Is Project Management Certification Worth It?

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Michelle Symonds
Michelle Symonds spent the first part of her career working in IT and IT Project Management in the oil industry and investment banking on complex global projects involving the management of outsourced project teams. She now runs a digital marketing company with particular expertise in SEO.


What usually makes someone a “good” project manager is their experience, the fact that they have made mistakes and learnt from them in a real project environment and that they have achieved success in a real project environment. Experience on a range of projects and, most particularly, on complex projects can never be under-estimated. But neither can the right sort of academic qualifications and relevant training. A project manager with the right credentials, such as one with a PMP Certification, is not necessarily better at leading and directing projects, but the qualification itself is an indication of how serious that person is to be recognised as a professional. That in itself is an indication of drive and determination to succeed which are qualities that are far more likely to contribute to a successful project as well as to a successful career.

Of course, it is true that some organisations actively encourage their employees to become certified, and some even insist on it. They provide the opportunity, the funding and the time away from the office to achieve this. Some companies even offer salary rises for people who gain the PMP Certification. But there are also many smaller, successful organisations which do not place so much emphasis on these industry-recognised credentials which may be for cultural reasons or simply a lack of training budget. That may, however, be changing as project management moves more towards being recognised as a profession in the way that accountancy and law are with their emphasis on qualifications and continuous professional development.

There are many experienced project managers who would argue that they have proved their worth with academic qualifications and other relevant qualifications over the years of their careers, not to mention their extensive experience so why would they be interested in yet more credentials. Well one reason is that of continuous professional development and another, perhaps more important, reason is the advantage when it comes to enhanced career prospects.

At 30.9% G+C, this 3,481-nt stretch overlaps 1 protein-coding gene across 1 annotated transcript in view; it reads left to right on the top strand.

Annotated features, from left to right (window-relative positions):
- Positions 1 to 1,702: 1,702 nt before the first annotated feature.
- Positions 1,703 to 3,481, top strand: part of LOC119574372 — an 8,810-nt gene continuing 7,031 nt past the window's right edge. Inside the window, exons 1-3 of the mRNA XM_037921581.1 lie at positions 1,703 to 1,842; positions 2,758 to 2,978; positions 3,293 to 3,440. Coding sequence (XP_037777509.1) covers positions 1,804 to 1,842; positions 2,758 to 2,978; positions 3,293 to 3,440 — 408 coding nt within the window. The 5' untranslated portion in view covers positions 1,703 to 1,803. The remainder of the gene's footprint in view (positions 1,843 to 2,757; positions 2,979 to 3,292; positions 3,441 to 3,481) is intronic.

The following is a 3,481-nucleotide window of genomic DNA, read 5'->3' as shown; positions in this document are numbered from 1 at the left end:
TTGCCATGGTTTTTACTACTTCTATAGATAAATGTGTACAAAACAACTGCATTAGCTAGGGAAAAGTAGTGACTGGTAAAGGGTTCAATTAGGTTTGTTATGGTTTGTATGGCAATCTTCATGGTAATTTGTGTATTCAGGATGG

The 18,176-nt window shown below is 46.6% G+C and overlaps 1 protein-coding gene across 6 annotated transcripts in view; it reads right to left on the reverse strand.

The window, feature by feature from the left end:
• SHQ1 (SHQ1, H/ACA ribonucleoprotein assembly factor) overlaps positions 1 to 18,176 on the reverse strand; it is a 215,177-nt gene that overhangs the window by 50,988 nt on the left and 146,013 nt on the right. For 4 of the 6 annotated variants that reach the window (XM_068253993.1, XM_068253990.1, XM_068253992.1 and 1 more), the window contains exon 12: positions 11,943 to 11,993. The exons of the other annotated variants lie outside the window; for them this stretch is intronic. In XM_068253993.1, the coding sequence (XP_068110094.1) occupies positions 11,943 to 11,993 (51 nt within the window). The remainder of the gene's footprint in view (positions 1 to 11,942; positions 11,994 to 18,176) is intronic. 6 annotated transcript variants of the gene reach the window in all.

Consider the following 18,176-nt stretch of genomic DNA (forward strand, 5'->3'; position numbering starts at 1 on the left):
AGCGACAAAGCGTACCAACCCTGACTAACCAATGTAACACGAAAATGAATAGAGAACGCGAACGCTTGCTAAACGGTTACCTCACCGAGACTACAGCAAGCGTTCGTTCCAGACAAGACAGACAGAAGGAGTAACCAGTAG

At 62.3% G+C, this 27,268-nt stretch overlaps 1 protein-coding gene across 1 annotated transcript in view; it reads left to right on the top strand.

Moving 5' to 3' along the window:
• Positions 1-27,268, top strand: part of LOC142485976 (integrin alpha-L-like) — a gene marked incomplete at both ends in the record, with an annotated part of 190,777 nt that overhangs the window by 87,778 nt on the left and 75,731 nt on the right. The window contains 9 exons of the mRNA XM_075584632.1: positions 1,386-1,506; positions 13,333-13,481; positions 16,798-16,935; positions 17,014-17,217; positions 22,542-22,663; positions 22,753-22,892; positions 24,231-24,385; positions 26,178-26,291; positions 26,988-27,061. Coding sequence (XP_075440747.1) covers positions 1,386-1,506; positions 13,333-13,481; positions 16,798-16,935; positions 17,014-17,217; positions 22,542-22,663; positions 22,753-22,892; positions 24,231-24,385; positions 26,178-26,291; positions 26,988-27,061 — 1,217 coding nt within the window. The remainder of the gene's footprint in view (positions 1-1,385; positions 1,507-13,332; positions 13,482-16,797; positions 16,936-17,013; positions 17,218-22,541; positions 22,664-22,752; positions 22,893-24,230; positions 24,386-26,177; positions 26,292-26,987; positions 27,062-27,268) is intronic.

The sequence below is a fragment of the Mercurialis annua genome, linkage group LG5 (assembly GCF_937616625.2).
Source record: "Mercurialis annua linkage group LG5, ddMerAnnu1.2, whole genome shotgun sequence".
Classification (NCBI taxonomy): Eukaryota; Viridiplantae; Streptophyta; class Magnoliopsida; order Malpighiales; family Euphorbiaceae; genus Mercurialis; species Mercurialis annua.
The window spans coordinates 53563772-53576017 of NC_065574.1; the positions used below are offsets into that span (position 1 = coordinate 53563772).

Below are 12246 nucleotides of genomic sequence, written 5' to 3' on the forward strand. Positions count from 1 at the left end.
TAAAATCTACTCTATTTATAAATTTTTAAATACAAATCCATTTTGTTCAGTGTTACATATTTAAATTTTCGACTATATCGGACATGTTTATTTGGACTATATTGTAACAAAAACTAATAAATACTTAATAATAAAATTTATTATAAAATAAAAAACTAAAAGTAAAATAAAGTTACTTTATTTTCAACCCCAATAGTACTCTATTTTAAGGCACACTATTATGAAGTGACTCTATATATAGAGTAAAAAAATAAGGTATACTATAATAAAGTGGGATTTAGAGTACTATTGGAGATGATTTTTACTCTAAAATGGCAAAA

So why is it worth obtaining a PMP certification?

The PMP certification is an indication to a new employer that you have the proper amount of relevant experience and training and have a good enough understanding of the PMI Body of Knowledge and more general project management principles to pass the exam. The stringent pre-requisites to the exam mean that this is not just a paper credential – you can only take the exam if you can demonstrate that you have between 3 and 5 years of practical experience running projects.

So the fact that many employers place such a significant amount of weight on this credential is understandable. Many organisations do not even interview people without this designation, which may be unfortunate for the many highly successful people who previously did not have the need for this type of credential. For example is a project manager with a bachelor’s degree and a master’s degree and 10 years practical experience a less suitable candidate than one with only a bachelor’s degree and 3 years experience but also PMP Training? Some employers might think so but it would be encouraging to believe that, in a professional world, employers can see beyond certain credentials. Nevertheless, as times change in the project management world so too must project managers.

So, quite simply, project management courses that lead to internationally-recognised credentials such as PMP Certification are worth the effort. They draw attention to your CV and get you in the door for the all-important interview where you can impress a prospective employer with your knowledge and previous experience.



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